ISGAP Releases Report About Yale

June 19, 2024

A bombshell report has rocked Yale University, which has been under investigation for allegedly concealing over $15 million in donations from Qatar, a nation known for supporting Hamas’s top leaders. The school’s alleged actions potentially breach federal reporting laws, according to an investigation from the Institute for the Study of Global Antisemitism and Policy (ISGAP).

Records indicate that Yale has received at least $15,925,711 from Qatari entities since 2012. However, only one grant worth $284,668 has been reported. This lack of financial transparency potentially violates federal disclosure laws that require American universities to disclose any foreign-funded gifts and contracts above $250,000 every six months.

The precise figure of Qatari money going to Yale is difficult to determine, largely due to Yale’s lack of transparency about its foreign funding, a legal requirement. This issue extends beyond Yale, as various other U.S. schools are believed to be in violation of these rules.

Qatar has emerged as a significant donor to American schools in recent years, contributing $5.6 billion to 61 American institutions since 2007. Such recipients include Stanford University, Yale, Harvard University, and Cornell University. These large financial contributions have allowed Qatar to exert considerable influence at these institutions.

ISGAP’s latest report emphasizes certain financial activities that could be considered criminal and could potentially form the basis for lawsuits against several U.S. universities, including Yale. The report suggests that Yale, along with other universities, have been defrauding the Department of Education by not fully disclosing their financial support from Qatar. Yale has not responded to these findings and allegations.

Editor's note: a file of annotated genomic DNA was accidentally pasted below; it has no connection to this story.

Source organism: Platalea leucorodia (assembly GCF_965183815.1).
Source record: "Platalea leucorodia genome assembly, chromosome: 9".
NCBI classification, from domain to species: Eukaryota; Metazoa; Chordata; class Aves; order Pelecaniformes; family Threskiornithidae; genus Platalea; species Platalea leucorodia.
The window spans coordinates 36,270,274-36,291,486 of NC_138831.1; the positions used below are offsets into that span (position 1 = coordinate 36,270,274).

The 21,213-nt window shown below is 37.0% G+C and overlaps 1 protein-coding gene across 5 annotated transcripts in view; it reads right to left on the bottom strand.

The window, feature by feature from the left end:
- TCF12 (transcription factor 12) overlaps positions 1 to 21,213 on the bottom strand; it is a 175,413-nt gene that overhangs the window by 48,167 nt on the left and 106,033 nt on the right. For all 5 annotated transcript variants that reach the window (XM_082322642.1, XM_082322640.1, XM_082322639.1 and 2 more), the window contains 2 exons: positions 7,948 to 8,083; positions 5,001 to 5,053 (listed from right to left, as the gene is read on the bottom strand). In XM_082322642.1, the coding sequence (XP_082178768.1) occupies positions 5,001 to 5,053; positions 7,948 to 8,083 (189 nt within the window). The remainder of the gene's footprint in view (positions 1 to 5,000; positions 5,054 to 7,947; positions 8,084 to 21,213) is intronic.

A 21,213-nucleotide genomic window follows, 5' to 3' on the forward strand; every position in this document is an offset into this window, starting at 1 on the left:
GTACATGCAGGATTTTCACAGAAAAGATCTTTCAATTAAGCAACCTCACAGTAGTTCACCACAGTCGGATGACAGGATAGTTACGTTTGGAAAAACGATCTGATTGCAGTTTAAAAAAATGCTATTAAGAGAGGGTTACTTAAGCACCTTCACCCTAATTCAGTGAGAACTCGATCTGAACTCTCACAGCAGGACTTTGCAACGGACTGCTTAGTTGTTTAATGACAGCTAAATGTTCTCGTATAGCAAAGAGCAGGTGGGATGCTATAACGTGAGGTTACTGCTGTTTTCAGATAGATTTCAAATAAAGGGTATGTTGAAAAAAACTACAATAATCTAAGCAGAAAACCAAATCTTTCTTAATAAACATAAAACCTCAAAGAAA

The Education Department initiated an investigation into Yale’s failure to report foreign funds in 2020. This investigation found that Yale had underreported its foreign gifts and contracts by $375 million. Additionally, the university had not reported its foreign gifts and contracts for four years and then retroactively reported them.

Since the investigation, Yale has continued to receive financial support, both directly and indirectly from Qatar. However, these contributions have remained unreported to the Education Department, including joint projects funded by Qatar involving Yale employees, projects financed by Qatari subsidiaries, seminars, conferences, book publications, and fellowships.

ISGAP has revealed $9 million in grants to Yale from Qatar’s National Priorities Research Program from 2013 to 2020. This includes support for 10 joint research projects by the Qatar Research Development and Innovation Council. Yale has also been involved in the World Innovation Summit for Education (WISE), established in 2009 by the Qatar Foundation, a notable channel for Doha’s investments.

ISGAP is urging the federal government to prohibit the Qatari government from funding all American universities. Additionally, it calls for a federal investigation into the non-reporting of foreign donations to U.S. universities. Charles Asher Small, ISGAP’s executive director, argues that Yale’s financial relationship with Qatar has fostered anti-Israel sentiments on campus. Yale is among a number of schools facing a federal investigation into unchecked anti-Semitism posing a risk to Jewish students. ISGAP’s previous research suggests that anti-Semitic incidents are more prevalent on campuses receiving Qatari funding, a concern that applies to Yale as well.




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